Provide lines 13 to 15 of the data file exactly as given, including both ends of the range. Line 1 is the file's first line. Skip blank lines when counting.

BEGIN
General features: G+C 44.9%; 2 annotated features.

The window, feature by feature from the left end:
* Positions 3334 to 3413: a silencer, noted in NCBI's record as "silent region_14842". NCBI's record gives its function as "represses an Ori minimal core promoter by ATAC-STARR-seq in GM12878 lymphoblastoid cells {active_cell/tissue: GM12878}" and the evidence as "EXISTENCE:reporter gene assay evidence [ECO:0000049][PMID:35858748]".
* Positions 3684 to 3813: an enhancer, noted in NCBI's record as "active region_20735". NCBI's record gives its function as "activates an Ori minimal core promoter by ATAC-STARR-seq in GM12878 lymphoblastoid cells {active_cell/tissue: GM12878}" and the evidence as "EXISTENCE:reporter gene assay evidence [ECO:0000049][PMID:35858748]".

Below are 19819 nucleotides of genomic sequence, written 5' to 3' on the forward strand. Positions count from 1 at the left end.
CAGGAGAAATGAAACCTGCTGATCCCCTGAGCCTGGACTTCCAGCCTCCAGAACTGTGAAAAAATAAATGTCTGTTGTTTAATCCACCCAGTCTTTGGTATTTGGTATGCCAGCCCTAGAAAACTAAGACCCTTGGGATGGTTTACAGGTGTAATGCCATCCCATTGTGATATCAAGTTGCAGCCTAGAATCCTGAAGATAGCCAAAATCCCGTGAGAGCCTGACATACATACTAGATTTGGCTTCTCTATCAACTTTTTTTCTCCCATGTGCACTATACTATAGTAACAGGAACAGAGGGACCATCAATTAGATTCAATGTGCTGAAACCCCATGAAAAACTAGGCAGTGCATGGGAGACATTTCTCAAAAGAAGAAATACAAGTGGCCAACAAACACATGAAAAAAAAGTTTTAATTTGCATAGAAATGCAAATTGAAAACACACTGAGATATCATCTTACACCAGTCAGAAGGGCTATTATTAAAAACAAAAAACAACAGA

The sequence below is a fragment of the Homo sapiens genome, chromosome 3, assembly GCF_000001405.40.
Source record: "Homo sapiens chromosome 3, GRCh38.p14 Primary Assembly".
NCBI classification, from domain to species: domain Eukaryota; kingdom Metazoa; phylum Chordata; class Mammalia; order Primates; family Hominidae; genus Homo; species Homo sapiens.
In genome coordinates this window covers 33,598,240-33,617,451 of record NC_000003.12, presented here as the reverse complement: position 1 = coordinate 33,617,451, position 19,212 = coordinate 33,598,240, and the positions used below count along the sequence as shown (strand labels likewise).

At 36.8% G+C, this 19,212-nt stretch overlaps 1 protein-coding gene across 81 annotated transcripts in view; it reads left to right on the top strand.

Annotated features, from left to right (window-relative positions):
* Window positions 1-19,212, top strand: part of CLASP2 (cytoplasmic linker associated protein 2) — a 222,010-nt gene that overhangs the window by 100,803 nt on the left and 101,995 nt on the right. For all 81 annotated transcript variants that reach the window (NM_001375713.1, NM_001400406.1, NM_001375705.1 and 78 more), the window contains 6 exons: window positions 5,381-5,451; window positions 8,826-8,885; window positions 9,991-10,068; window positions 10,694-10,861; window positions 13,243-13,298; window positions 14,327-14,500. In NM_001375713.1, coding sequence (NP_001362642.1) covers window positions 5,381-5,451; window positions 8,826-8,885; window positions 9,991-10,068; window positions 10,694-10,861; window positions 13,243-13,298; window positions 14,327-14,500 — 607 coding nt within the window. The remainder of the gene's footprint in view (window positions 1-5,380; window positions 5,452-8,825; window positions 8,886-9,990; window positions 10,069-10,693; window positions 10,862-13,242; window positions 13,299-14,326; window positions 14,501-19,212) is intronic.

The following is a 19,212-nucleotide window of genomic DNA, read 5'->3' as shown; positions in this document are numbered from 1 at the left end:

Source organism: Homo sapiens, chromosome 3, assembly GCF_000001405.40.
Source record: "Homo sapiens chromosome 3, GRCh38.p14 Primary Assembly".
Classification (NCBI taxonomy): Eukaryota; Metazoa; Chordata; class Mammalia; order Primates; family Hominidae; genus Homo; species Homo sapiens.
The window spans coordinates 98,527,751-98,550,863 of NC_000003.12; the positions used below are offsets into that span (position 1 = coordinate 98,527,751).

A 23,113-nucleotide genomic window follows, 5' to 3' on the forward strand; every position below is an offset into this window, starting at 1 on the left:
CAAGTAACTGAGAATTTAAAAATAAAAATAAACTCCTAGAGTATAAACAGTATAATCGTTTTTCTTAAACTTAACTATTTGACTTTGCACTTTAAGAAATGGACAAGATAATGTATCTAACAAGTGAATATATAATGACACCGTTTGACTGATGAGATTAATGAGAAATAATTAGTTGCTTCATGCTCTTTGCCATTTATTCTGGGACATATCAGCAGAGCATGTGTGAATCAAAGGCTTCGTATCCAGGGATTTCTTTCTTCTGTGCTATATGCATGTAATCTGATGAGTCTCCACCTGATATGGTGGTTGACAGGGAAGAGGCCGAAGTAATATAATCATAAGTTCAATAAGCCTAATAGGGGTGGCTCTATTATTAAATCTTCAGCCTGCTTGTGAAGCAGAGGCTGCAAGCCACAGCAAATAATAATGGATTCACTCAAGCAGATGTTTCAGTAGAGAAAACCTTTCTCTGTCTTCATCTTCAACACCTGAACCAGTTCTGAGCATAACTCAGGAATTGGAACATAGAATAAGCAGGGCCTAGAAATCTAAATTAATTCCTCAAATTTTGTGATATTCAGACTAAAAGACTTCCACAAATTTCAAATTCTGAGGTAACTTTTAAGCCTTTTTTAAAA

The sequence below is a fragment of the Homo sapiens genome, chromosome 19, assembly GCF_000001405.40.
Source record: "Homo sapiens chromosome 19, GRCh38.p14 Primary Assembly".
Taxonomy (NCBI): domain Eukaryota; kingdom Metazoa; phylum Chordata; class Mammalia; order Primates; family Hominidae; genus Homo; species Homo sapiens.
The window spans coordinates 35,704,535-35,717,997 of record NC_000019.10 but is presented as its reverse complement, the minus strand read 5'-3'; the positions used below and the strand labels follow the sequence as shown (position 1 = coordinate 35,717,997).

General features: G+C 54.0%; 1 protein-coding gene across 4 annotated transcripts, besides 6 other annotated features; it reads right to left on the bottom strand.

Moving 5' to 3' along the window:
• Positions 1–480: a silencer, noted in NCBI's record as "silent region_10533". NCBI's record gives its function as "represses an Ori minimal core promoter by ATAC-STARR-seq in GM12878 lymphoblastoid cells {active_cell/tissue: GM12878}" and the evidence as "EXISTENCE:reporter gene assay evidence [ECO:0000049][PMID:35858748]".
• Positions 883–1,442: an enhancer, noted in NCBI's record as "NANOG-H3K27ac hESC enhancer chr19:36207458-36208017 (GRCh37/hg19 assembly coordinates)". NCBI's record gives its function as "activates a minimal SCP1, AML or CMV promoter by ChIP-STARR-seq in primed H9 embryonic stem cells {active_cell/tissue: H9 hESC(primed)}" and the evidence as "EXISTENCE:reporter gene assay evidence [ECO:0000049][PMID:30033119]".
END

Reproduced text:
* Window positions 1-19,212, top strand: part of CLASP2 (cytoplasmic linker associated protein 2) — a 222,010-nt gene that overhangs the window by 100,803 nt on the left and 101,995 nt on the right. For all 81 annotated transcript variants that reach the window (NM_001375713.1, NM_001400406.1, NM_001375705.1 and 78 more), the window contains 6 exons: window positions 5,381-5,451; window positions 8,826-8,885; window positions 9,991-10,068; window positions 10,694-10,861; window positions 13,243-13,298; window positions 14,327-14,500. In NM_001375713.1, coding sequence (NP_001362642.1) covers window positions 5,381-5,451; window positions 8,826-8,885; window positions 9,991-10,068; window positions 10,694-10,861; window positions 13,243-13,298; window positions 14,327-14,500 — 607 coding nt within the window. The remainder of the gene's footprint in view (window positions 1-5,380; window positions 5,452-8,825; window positions 8,886-9,990; window positions 10,069-10,693; window positions 10,862-13,242; window positions 13,299-14,326; window positions 14,501-19,212) is intronic.

The following is a 19,212-nucleotide window of genomic DNA, read 5'->3' as shown; positions in this document are numbered from 1 at the left end:

Source organism: Homo sapiens, chromosome 3, assembly GCF_000001405.40.